Could following football’s lead be key in saving Test cricket?
The recent news that South Africa selected a weakened squad for their upcoming Test series against New Zealand has been the catalyst for a flood of commentary about the demise of Test cricket.
Coming largely from players, most of the conversation has been driven by emotional reactions rather than providing practical answers, except to pay the players more.
Seeking a solution we can look at what other sports around the world have done to manage the conflict between clubs and country.
Soccer, or football as the rest of the world calls it, has been successfully managing club and country football for as long as anyone can remember. It has done this through three principles: dedicated windows for international matches, consistency in scheduling and meaningful matches.
How can this be applied to cricket? Firstly, no one would argue that the most meaningful international matches are Test cricket and the World Cups. International one-day cricket matches stopped being meaningful more than a decade ago and international T20 matches have never really taken off outside of World Cups.
World Cups, either one-day international or T20, are held three out of every four years, with the Champions Trophy on the other year. This results in a meaningful international limited-overs tournament every year. Unlike in football, these events occur at different times every year due to the varying dates of cricket seasons around the globe.
Ideally there would be a dedicated window every year for international limited overs tournaments to provide consistency for fans, similar to football World Cups and continental championships.
The players tell us that every Test match is meaningful, but playing 3-4 Test series of 10-12 matches each year as we have over the past 40 years takes a considerable chunk of the cricket calendar. What if this was reduced to 2-3 series of 6-10 matches? With the Test cricket championship decided at Lord’s every two years, there would still be 5-6 series every two years to provide a meaningful number of qualification matches.
So how do we schedule these meaningful matches around the domestic T20 leagues that have already largely established themselves with consistent schedules each year? The major leagues have settled into the following times of year:
• Big Bash (Australia) and Super Smash (New Zealand) – mid December to late January
• SA20 (South Africa) – early January to early February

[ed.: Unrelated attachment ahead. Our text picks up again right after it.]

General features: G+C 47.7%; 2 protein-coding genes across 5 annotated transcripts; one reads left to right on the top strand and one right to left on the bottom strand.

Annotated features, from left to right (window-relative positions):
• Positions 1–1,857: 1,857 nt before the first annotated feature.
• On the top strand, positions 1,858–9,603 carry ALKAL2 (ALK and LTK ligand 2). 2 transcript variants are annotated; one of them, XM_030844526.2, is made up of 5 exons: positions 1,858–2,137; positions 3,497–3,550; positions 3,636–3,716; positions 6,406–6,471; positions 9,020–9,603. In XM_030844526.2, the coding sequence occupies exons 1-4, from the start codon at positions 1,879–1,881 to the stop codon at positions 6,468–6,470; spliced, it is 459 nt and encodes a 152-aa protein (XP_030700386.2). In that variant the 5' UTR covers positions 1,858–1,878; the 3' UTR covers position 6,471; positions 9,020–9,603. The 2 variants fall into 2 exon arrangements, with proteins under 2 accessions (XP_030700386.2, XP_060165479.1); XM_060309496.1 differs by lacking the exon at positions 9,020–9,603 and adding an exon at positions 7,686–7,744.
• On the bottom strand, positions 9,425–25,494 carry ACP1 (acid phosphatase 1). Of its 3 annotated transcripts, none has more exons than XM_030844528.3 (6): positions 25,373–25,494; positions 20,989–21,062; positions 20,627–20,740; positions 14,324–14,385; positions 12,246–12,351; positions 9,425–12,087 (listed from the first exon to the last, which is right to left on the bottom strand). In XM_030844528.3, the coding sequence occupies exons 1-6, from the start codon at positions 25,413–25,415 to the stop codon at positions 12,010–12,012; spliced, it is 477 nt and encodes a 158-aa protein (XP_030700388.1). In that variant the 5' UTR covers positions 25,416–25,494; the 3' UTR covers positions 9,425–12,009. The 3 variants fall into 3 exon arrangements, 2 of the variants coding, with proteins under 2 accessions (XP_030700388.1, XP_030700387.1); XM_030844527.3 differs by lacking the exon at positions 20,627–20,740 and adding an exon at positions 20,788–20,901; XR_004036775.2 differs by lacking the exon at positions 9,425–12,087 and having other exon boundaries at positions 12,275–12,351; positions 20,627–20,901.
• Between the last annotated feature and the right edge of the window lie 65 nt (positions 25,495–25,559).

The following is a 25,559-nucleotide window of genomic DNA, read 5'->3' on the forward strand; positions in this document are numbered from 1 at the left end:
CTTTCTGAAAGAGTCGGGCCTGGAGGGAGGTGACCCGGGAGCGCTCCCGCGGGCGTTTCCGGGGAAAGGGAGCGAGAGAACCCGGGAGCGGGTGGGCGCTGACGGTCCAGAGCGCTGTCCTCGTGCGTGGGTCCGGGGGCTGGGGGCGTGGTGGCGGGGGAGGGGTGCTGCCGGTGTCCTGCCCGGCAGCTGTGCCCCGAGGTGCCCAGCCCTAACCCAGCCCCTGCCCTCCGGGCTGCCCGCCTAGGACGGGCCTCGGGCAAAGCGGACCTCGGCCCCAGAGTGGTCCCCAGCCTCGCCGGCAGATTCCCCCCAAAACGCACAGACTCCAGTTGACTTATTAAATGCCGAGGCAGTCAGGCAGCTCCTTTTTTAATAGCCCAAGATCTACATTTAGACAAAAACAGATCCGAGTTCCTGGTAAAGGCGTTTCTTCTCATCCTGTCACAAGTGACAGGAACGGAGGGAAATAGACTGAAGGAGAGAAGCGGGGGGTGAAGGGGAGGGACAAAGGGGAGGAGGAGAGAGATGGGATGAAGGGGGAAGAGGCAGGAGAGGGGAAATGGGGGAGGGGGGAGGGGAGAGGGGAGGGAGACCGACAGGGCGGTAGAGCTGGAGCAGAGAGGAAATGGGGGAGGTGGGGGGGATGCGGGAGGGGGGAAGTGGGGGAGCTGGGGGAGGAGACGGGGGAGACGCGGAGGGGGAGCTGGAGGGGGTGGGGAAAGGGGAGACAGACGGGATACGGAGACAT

• Pakistan Super League – mid February to late March
• Indian Premier League – late March to end May
• The Hundred (England) – August
• Lanka Premier League (Sri Lanka) – August
• Caribbean Premier League – mid August to late September
With the exception of the Pakistan Super League, the domestic T20 leagues take place in three distinct time blocks: the southern leagues from mid December to mid February, the IPL during April and May and the England, West Indies and Sri Lanka leagues between August and September. These three windows take six months from the calendar, leaving six months for international cricket.
World Cups are generally held in either February-March or October-November with the exception of in England, where it’s held in the middle of the year. The duration of ODI World Cups is typically 6-7 weeks while the duration of Twenty20 world cups is shorter at 2-3 weeks. These windows therefore need to be two months for an ODI World Cup and one month for a T20 World Cup with an additional week or two for practice matches.
A schedule that could meet the earlier defined principles of dedicated windows for international matches, consistency in scheduling and meaningful matches would be as follows:
• January to mid February (6 weeks) – T20 leagues (Australia, South Africa, Pakistan & New Zealand)
• Mid February to March (6 weeks) – Test matches
• April to May (8 weeks) – T20 leagues (Indian Premier League)
• June (2 to 6 weeks) – Test World Championship or the England World Cups
• July – Test matches, with England matches extending into June or August as needed
• Aug to mid September (6 weeks) – T20 leagues (England, West Indies and Sri Lanka)
• October to mid November (6 weeks) – World Cups
• Mid November to end December – Test matches, with the Sydney Test extending into January
Will this result in players playing more than 100 Test matches throughout their careers? Probably not, but a Test career of 60-70 meaningful matches at consistent times throughout the year with opportunities for players to expand their earnings within the domestic T20 leagues would be a great outcome for players, fans and administrators.
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